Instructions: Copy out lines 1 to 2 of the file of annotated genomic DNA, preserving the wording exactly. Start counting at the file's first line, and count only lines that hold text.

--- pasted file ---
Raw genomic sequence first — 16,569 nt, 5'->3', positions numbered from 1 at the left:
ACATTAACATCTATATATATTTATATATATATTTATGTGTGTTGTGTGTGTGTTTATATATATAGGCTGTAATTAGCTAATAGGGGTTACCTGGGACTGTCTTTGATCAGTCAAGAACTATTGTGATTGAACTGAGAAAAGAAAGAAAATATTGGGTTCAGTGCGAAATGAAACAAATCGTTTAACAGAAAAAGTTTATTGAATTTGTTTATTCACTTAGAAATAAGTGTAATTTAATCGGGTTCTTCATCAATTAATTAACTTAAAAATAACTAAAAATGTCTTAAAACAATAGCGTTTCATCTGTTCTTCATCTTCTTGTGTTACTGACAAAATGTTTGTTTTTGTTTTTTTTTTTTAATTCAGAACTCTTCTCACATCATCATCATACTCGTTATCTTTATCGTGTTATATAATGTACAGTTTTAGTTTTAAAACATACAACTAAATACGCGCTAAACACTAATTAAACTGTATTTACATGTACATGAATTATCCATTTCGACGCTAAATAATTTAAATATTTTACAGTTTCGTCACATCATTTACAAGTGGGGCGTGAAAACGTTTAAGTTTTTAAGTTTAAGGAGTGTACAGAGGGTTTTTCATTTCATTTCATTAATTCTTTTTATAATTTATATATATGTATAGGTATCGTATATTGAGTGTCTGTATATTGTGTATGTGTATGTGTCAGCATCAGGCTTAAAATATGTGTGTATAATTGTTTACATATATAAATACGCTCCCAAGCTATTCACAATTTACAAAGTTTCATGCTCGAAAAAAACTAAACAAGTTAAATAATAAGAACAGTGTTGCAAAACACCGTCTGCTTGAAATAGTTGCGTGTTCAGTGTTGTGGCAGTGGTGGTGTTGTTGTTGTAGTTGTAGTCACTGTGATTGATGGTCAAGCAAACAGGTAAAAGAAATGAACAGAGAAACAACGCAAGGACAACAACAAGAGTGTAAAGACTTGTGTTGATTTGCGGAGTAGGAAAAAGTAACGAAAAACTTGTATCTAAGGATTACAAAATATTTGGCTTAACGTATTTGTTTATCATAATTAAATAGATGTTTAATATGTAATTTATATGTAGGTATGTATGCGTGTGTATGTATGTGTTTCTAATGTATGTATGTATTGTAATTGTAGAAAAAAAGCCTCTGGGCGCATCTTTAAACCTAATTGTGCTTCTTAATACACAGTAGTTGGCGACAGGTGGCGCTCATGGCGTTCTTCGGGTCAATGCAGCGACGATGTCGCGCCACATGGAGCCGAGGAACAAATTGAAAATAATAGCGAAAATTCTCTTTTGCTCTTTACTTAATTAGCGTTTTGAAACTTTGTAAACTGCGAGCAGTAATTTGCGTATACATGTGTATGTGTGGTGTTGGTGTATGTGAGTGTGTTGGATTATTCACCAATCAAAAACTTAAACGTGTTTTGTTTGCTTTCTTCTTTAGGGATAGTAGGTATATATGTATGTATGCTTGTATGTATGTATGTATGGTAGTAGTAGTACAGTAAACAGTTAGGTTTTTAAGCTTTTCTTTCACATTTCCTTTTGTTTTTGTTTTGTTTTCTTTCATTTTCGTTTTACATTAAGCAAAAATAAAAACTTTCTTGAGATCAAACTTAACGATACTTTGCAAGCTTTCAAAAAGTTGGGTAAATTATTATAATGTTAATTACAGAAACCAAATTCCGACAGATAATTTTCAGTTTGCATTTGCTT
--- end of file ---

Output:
Raw genomic sequence first — 16,569 nt, 5'->3', positions numbered from 1 at the left:
ACATTAACATCTATATATATTTATATATATATTTATGTGTGTTGTGTGTGTGTTTATATATATAGGCTGTAATTAGCTAATAGGGGTTACCTGGGACTGTCTTTGATCAGTCAAGAACTATTGTGATTGAACTGAGAAAAGAAAGAAAATATTGGGTTCAGTGCGAAATGAAACAAATCGTTTAACAGAAAAAGTTTATTGAATTTGTTTATTCACTTAGAAATAAGTGTAATTTAATCGGGTTCTTCATCAATTAATTAACTTAAAAATAACTAAAAATGTCTTAAAACAATAGCGTTTCATCTGTTCTTCATCTTCTTGTGTTACTGACAAAATGTTTGTTTTTGTTTTTTTTTTTTAATTCAGAACTCTTCTCACATCATCATCATACTCGTTATCTTTATCGTGTTATATAATGTACAGTTTTAGTTTTAAAACATACAACTAAATACGCGCTAAACACTAATTAAACTGTATTTACATGTACATGAATTATCCATTTCGACGCTAAATAATTTAAATATTTTACAGTTTCGTCACATCATTTACAAGTGGGGCGTGAAAACGTTTAAGTTTTTAAGTTTAAGGAGTGTACAGAGGGTTTTTCATTTCATTTCATTAATTCTTTTTATAATTTATATATATGTATAGGTATCGTATATTGAGTGTCTGTATATTGTGTATGTGTATGTGTCAGCATCAGGCTTAAAATATGTGTGTATAATTGTTTACATATATAAATACGCTCCCAAGCTATTCACAATTTACAAAGTTTCATGCTCGAAAAAAACTAAACAAGTTAAATAATAAGAACAGTGTTGCAAAACACCGTCTGCTTGAAATAGTTGCGTGTTCAGTGTTGTGGCAGTGGTGGTGTTGTTGTTGTAGTTGTAGTCACTGTGATTGATGGTCAAGCAAACAGGTAAAAGAAATGAACAGAGAAACAACGCAAGGACAACAACAAGAGTGTAAAGACTTGTGTTGATTTGCGGAGTAGGAAAAAGTAACGAAAAACTTGTATCTAAGGATTACAAAATATTTGGCTTAACGTATTTGTTTATCATAATTAAATAGATGTTTAATATGTAATTTATATGTAGGTATGTATGCGTGTGTATGTATGTGTTTCTAATGTATGTATGTATTGTAATTGTAGAAAAAAAGCCTCTGGGCGCATCTTTAAACCTAATTGTGCTTCTTAATACACAGTAGTTGGCGACAGGTGGCGCTCATGGCGTTCTTCGGGTCAATGCAGCGACGATGTCGCGCCACATGGAGCCGAGGAACAAATTGAAAATAATAGCGAAAATTCTCTTTTGCTCTTTACTTAATTAGCGTTTTGAAACTTTGTAAACTGCGAGCAGTAATTTGCGTATACATGTGTATGTGTGGTGTTGGTGTATGTGAGTGTGTTGGATTATTCACCAATCAAAAACTTAAACGTGTTTTGTTTGCTTTCTTCTTTAGGGATAGTAGGTATATATGTATGTATGCTTGTATGTATGTATGTATGGTAGTAGTAGTACAGTAAACAGTTAGGTTTTTAAGCTTTTCTTTCACATTTCCTTTTGTTTTTGTTTTGTTTTCTTTCATTTTCGTTTTACATTAAGCAAAAATAAAAACTTTCTTGAGATCAAACTTAACGATACTTTGCAAGCTTTCAAAAAGTTGGGTAAATTATTATAATGTTAATTACAGAAACCAAATTCCGACAGATAATTTTCAGTTTGCATTTGCTT